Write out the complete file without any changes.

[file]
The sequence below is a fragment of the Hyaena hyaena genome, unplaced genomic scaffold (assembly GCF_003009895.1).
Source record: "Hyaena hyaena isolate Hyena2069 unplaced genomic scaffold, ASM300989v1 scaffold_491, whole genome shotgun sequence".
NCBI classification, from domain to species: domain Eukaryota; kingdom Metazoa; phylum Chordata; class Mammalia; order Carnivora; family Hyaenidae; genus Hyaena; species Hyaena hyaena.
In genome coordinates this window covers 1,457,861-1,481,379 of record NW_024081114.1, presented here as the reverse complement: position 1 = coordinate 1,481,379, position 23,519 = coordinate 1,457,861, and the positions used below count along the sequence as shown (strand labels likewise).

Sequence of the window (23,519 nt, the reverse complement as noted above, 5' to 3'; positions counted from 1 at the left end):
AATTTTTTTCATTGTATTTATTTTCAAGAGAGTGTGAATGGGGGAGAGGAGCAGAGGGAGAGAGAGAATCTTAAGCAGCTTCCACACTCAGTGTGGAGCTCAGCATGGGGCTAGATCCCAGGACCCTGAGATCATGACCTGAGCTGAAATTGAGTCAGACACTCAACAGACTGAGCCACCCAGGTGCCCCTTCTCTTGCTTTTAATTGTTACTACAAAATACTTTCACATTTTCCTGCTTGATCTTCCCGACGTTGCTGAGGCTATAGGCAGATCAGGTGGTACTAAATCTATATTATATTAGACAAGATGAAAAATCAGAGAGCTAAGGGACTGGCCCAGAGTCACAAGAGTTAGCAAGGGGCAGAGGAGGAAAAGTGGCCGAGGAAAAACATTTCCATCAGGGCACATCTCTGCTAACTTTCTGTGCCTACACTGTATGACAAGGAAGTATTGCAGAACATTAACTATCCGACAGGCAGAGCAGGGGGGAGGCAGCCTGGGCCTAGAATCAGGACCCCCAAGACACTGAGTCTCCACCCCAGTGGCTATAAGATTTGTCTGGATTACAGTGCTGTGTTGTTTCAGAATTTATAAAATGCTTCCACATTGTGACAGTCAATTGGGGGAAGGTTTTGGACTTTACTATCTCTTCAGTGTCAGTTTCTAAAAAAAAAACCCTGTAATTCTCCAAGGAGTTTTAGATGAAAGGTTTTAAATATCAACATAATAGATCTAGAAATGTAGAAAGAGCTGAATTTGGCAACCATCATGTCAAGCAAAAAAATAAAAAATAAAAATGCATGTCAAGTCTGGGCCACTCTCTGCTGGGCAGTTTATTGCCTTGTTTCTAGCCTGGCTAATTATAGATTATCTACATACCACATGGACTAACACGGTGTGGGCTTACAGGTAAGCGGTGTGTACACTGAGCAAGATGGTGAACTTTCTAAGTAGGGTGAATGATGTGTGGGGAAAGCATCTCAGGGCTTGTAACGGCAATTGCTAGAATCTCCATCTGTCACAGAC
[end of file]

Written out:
The sequence below is a fragment of the Hyaena hyaena genome, unplaced genomic scaffold (assembly GCF_003009895.1).
Source record: "Hyaena hyaena isolate Hyena2069 unplaced genomic scaffold, ASM300989v1 scaffold_491, whole genome shotgun sequence".
NCBI classification, from domain to species: domain Eukaryota; kingdom Metazoa; phylum Chordata; class Mammalia; order Carnivora; family Hyaenidae; genus Hyaena; species Hyaena hyaena.
In genome coordinates this window covers 1,457,861-1,481,379 of record NW_024081114.1, presented here as the reverse complement: position 1 = coordinate 1,481,379, position 23,519 = coordinate 1,457,861, and the positions used below count along the sequence as shown (strand labels likewise).

Sequence of the window (23,519 nt, the reverse complement as noted above, 5' to 3'; positions counted from 1 at the left end):
AATTTTTTTCATTGTATTTATTTTCAAGAGAGTGTGAATGGGGGAGAGGAGCAGAGGGAGAGAGAGAATCTTAAGCAGCTTCCACACTCAGTGTGGAGCTCAGCATGGGGCTAGATCCCAGGACCCTGAGATCATGACCTGAGCTGAAATTGAGTCAGACACTCAACAGACTGAGCCACCCAGGTGCCCCTTCTCTTGCTTTTAATTGTTACTACAAAATACTTTCACATTTTCCTGCTTGATCTTCCCGACGTTGCTGAGGCTATAGGCAGATCAGGTGGTACTAAATCTATATTATATTAGACAAGATGAAAAATCAGAGAGCTAAGGGACTGGCCCAGAGTCACAAGAGTTAGCAAGGGGCAGAGGAGGAAAAGTGGCCGAGGAAAAACATTTCCATCAGGGCACATCTCTGCTAACTTTCTGTGCCTACACTGTATGACAAGGAAGTATTGCAGAACATTAACTATCCGACAGGCAGAGCAGGGGGGAGGCAGCCTGGGCCTAGAATCAGGACCCCCAAGACACTGAGTCTCCACCCCAGTGGCTATAAGATTTGTCTGGATTACAGTGCTGTGTTGTTTCAGAATTTATAAAATGCTTCCACATTGTGACAGTCAATTGGGGGAAGGTTTTGGACTTTACTATCTCTTCAGTGTCAGTTTCTAAAAAAAAAACCCTGTAATTCTCCAAGGAGTTTTAGATGAAAGGTTTTAAATATCAACATAATAGATCTAGAAATGTAGAAAGAGCTGAATTTGGCAACCATCATGTCAAGCAAAAAAATAAAAAATAAAAATGCATGTCAAGTCTGGGCCACTCTCTGCTGGGCAGTTTATTGCCTTGTTTCTAGCCTGGCTAATTATAGATTATCTACATACCACATGGACTAACACGGTGTGGGCTTACAGGTAAGCGGTGTGTACACTGAGCAAGATGGTGAACTTTCTAAGTAGGGTGAATGATGTGTGGGGAAAGCATCTCAGGGCTTGTAACGGCAATTGCTAGAATCTCCATCTGTCACAGAC